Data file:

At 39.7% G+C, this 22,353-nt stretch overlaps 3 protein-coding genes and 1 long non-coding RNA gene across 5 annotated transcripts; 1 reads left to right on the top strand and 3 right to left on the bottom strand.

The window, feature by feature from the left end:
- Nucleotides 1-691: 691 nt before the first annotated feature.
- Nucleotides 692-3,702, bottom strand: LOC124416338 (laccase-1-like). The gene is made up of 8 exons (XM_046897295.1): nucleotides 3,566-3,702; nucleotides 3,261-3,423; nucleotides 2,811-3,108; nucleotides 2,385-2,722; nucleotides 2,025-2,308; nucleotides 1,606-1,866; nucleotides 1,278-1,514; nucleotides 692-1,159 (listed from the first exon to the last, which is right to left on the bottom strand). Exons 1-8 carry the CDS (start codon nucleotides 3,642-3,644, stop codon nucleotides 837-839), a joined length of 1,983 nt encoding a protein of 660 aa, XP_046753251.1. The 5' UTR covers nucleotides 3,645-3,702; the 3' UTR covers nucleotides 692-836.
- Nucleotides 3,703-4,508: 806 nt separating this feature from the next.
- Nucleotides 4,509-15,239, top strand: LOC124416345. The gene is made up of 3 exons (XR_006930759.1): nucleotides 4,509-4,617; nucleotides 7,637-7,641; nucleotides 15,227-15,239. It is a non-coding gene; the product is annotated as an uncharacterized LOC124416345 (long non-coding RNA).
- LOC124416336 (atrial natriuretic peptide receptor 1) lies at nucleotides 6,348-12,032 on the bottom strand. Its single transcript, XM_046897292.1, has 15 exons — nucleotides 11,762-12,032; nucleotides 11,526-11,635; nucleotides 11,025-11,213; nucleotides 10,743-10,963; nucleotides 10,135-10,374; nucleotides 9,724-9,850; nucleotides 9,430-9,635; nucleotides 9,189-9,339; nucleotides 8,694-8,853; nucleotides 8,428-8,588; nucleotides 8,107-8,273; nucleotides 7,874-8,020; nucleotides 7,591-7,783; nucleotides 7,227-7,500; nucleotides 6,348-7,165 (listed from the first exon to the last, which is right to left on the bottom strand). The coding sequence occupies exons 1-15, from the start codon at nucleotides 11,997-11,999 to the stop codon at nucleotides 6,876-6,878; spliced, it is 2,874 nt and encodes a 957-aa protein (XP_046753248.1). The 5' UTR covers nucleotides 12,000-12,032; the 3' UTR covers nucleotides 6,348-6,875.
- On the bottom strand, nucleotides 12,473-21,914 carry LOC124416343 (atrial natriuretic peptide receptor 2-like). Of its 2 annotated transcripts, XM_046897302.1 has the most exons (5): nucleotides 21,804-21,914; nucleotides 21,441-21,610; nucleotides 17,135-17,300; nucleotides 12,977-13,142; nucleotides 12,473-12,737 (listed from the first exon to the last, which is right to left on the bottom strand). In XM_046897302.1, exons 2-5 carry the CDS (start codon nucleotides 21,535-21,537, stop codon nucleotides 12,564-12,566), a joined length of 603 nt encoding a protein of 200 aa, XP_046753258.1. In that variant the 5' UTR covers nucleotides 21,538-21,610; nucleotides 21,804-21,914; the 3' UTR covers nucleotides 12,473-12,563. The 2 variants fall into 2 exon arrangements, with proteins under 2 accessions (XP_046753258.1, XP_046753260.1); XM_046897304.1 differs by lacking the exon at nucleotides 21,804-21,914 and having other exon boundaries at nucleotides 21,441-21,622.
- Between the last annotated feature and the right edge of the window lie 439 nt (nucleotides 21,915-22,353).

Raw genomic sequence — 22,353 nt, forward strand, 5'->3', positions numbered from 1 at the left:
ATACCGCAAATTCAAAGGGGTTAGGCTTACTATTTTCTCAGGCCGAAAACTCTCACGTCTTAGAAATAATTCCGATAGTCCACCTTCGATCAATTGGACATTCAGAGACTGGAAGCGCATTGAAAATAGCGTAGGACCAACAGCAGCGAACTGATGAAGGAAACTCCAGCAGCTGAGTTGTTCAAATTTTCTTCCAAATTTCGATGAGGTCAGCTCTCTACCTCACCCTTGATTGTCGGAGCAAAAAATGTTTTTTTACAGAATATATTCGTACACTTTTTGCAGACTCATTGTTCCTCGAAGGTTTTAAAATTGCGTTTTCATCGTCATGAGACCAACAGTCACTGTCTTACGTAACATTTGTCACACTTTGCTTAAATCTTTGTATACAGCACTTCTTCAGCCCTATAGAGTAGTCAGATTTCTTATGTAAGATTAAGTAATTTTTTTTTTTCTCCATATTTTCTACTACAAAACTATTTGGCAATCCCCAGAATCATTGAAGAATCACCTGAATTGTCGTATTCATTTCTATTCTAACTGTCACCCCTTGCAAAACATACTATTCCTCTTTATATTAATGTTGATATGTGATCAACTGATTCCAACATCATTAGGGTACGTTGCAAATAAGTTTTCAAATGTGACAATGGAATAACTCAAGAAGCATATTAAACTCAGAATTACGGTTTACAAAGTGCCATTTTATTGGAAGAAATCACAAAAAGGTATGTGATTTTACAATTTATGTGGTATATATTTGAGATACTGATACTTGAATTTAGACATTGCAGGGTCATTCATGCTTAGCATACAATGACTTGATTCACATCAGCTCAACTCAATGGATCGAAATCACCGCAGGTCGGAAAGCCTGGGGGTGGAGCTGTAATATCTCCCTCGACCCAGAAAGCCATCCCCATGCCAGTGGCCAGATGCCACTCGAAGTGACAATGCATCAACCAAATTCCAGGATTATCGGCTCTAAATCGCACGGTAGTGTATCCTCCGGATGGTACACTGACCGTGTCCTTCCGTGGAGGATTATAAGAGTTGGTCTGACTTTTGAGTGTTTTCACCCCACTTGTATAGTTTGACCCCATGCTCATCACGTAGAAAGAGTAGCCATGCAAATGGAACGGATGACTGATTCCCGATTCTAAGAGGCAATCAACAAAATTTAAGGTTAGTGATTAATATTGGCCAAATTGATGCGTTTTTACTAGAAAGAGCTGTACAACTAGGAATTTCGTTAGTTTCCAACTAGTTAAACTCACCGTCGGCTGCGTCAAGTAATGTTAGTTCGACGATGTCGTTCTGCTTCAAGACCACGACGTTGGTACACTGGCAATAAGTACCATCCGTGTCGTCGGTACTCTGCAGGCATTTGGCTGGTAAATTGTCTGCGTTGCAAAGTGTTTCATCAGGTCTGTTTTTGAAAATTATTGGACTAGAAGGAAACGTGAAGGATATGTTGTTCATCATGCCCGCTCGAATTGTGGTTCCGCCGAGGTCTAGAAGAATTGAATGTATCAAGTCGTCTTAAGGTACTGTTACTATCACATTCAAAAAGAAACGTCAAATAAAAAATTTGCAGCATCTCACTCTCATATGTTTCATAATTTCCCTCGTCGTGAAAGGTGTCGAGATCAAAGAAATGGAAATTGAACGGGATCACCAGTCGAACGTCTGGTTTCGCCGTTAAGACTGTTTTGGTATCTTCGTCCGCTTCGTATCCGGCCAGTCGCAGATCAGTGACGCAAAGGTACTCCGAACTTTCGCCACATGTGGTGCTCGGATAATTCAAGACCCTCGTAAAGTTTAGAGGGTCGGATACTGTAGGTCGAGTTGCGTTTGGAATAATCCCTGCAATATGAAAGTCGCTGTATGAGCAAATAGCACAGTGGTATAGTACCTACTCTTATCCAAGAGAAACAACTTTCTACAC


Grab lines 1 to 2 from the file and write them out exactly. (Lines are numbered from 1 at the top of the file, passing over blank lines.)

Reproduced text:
At 39.7% G+C, this 22,353-nt stretch overlaps 3 protein-coding genes and 1 long non-coding RNA gene across 5 annotated transcripts; 1 reads left to right on the top strand and 3 right to left on the bottom strand.

The window, feature by feature from the left end: